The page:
ANDROMEDA: Subcutaneous Daratumumab for Newly Diagnosed Light Chain Amyloidosis

Adding subcutaneous daratumumab to the combination of cyclophosphamide, bortezomib, and dexamethasone (CyBorD) resulted in deeper and more rapid hematologic responses and improved clinical outcomes, compared with CyBorD alone, in patients with newly diagnosed light chain amyloidosis, according to the results of the phase III ANDROMEDA study.

Systemic amyloid light chain (AL) amyloidosis is a rare disease with no approved therapies, explained Efstathios Kastritis, MD, of National and Kapodistrian University of Athens, in Greece, who presented results of the study as part of EHA25 Virtual, the 25th European Hematology Association Annual Congress. However, “outcomes have improved due to use of novel multiple myeloma drugs, in particular bortezomib-based therapies, but more effective therapies are still needed,” he said. Based on the results from ANDROMEDA, “daratumumab plus CyBorD significantly improves outcomes for patients with newly diagnosed AL amyloidosis and will become a new standard of care.”

The study randomized 388 patients to receive CyBorD alone (n=193) or with daratumumab (n=195). Participants had newly diagnosed AL amyloidosis and the median age at enrollment was 64 years. Most patients had heart and kidney involvement (71% in the daratumumab group and 59% in the CyBorD group), and 65% had involvement in at least two organs.

All patients received CyBorD for six 28-day cycles. Daratumumab was given once weekly in cycles 1-2, every 2 weeks in cycles 3-6, and every 4 weeks in cycles thereafter, for up to 24 cycles. The primary endpoint was overall complete hematologic response (CHR) rate.

At a median duration of follow-up of 11.4 months, the median duration of treatment was more than 4 months longer in patients assigned to the daratumumab group (9.6 vs. 5.3 months), suggesting that the four-drug combination is tolerable for most patients. Dr. Kastritis added that 72% of patients in the daratumumab group were continuing to receive study treatment at the time of data presentation.

While 19 patients assigned to daratumumab (10%) went on to receive subsequent therapy, 79 assigned to CyBorD (42%) went on to receive subsequent therapy. Of note, 48 of these eventually received daratumumab.

More than one-half of patients assigned to daratumumab achieved a CHR (53%) compared with only 18% of patients assigned to CyBorD (odds ratio [OR] = 5.1; p<0.0001).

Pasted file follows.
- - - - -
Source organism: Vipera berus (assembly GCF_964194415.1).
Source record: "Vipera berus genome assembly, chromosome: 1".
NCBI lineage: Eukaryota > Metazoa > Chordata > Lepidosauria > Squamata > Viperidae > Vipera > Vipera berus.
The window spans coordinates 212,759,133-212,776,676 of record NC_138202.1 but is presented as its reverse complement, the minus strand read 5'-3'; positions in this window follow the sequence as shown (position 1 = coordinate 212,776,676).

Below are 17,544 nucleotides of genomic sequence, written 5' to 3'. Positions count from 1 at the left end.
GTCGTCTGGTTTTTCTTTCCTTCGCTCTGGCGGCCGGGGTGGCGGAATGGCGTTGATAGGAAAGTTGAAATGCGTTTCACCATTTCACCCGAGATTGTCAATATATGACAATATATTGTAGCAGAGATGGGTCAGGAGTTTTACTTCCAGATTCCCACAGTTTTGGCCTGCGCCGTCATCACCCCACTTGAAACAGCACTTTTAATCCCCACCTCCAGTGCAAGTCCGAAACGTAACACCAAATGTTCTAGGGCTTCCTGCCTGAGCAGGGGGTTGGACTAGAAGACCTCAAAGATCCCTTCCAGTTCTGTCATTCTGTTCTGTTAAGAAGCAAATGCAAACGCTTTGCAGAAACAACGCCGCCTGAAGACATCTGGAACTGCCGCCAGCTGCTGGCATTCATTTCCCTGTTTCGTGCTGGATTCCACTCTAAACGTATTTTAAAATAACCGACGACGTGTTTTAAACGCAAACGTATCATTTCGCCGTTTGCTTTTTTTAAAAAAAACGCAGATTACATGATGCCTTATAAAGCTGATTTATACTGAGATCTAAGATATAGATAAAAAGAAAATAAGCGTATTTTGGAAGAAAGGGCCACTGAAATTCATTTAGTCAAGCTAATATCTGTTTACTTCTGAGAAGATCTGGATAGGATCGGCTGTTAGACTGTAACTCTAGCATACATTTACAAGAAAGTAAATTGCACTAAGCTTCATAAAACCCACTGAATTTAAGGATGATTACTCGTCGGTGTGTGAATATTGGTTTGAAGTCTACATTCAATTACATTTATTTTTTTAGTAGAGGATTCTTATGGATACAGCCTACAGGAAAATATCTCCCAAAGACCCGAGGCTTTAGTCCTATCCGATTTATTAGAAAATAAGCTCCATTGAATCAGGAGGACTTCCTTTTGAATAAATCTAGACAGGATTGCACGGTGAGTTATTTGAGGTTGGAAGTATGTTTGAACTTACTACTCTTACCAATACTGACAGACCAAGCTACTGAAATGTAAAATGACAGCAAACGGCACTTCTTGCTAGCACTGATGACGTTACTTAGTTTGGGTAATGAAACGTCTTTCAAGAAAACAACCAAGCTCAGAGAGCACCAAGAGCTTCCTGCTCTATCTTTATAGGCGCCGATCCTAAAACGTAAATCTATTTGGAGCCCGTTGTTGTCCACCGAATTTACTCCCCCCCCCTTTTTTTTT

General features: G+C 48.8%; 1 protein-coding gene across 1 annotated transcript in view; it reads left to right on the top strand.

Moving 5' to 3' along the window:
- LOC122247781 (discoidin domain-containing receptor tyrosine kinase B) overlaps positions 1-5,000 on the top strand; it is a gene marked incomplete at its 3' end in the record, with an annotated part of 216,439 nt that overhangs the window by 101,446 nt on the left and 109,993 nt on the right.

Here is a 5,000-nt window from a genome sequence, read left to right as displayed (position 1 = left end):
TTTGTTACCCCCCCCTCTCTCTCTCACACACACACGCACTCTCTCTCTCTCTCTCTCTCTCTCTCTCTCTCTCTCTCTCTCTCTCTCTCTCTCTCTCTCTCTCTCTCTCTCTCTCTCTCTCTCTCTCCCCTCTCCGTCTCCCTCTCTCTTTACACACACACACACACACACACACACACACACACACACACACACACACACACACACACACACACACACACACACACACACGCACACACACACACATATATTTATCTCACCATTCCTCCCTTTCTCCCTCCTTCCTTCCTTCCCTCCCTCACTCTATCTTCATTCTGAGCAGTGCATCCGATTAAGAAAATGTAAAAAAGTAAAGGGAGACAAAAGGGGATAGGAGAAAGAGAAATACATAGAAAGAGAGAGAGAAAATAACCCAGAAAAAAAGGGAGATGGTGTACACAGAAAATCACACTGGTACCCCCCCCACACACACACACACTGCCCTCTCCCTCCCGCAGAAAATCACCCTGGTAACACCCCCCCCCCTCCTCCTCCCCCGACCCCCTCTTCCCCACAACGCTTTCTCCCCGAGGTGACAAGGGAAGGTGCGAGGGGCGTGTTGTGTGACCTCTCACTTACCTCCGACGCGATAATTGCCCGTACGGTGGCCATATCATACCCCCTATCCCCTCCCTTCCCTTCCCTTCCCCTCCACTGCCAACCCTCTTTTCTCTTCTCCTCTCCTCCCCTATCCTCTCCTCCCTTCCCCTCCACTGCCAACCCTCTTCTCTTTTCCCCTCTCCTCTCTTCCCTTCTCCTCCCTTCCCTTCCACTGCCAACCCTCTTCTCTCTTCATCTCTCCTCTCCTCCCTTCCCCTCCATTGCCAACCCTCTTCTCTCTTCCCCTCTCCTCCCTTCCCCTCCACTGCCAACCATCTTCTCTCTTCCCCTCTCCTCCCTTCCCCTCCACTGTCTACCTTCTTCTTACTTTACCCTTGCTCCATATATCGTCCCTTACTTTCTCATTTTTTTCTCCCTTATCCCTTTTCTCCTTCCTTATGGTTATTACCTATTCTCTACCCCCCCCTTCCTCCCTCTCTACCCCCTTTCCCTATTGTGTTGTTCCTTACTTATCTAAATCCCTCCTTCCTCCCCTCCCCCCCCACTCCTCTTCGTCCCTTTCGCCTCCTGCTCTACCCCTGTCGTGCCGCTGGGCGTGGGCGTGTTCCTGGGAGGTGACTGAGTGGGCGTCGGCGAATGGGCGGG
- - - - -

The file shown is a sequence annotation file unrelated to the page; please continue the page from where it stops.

Response with the daratumumab combination were deeper and achieved more rapidly, Dr. Kastritis commented. The median time to CR was 60 days in the daratumumab group, versus 85 days for CyBorD alone. The CHR rate at 6 months was 50% in the daratumumab group, versus 14% in the CyBorD group, which was consistent with the overall CHR rate (OR=6.1; p<.001).

In addition, treatment with daratumumab was associated with higher rates of overall hematologic response (92% vs. 77%) and very good partial response or better (79% vs. 49%; OR=3.8; p<0.0001). Median time to very good partial response or better was 17 days for daratumumab compared with 25 days for CyBorD.

The CHR rate was better with daratumumab and remained consistent across every subgroup, Dr. Kastritis added.

Major organ deterioration progression-free survival (MOD-PFS) – time free from hematologic progression, development of end-stage cardiac or renal disease, or death – was a secondary endpoint. At a median follow-up of 11.4 months, MOD-PFS favored treatment with daratumumab as well (hazard ratio = 0.58; p=0.0224).

The researchers also investigated organ response rates, which almost doubled with the addition of daratumumab. The 6-month cardiac response rate was 42% for the daratumumab combination compared with 22% for CyBorD alone (p=0.0029), and the 6-month renal response rates were 54% and 27%, respectively (p<0.0001).

In the first 6 months, 25 patients in the daratumumab arm and 20 in the CyBorD arm died. However, more than 90% of these deaths was related to underlying amyloidosis, rather than treatment toxicity, Dr. Kastritis said.

Common grade 3/4 adverse events (AEs) included lymphopenia, pneumonia, diarrhea, cardiac failure, neutropenia, syncope, and peripheral edema. The rate of infections was slightly higher with daratumumab (12% vs. 9%). However, treatment discontinuation due to AEs was low, at 4% in both arms. Overall, the safety profile of the four-drug regimen was consistent with the known profiles of each component.

Study authors report relationships with Janssen, which sponsored the trial.

Reference

Kastritis E, Palladini G, Minnema MC, et al. Subcutaneous daratumumab plus cyclophosphamide, bortezomib, and dexamethasone (CyborD) in patients with newly diagnosed light chain (AL) amyloidosis: primary results from the phase 3 Andromeda study. Abstract LB2604. Presented as part of EHA25 Virtual, June 14, 2020.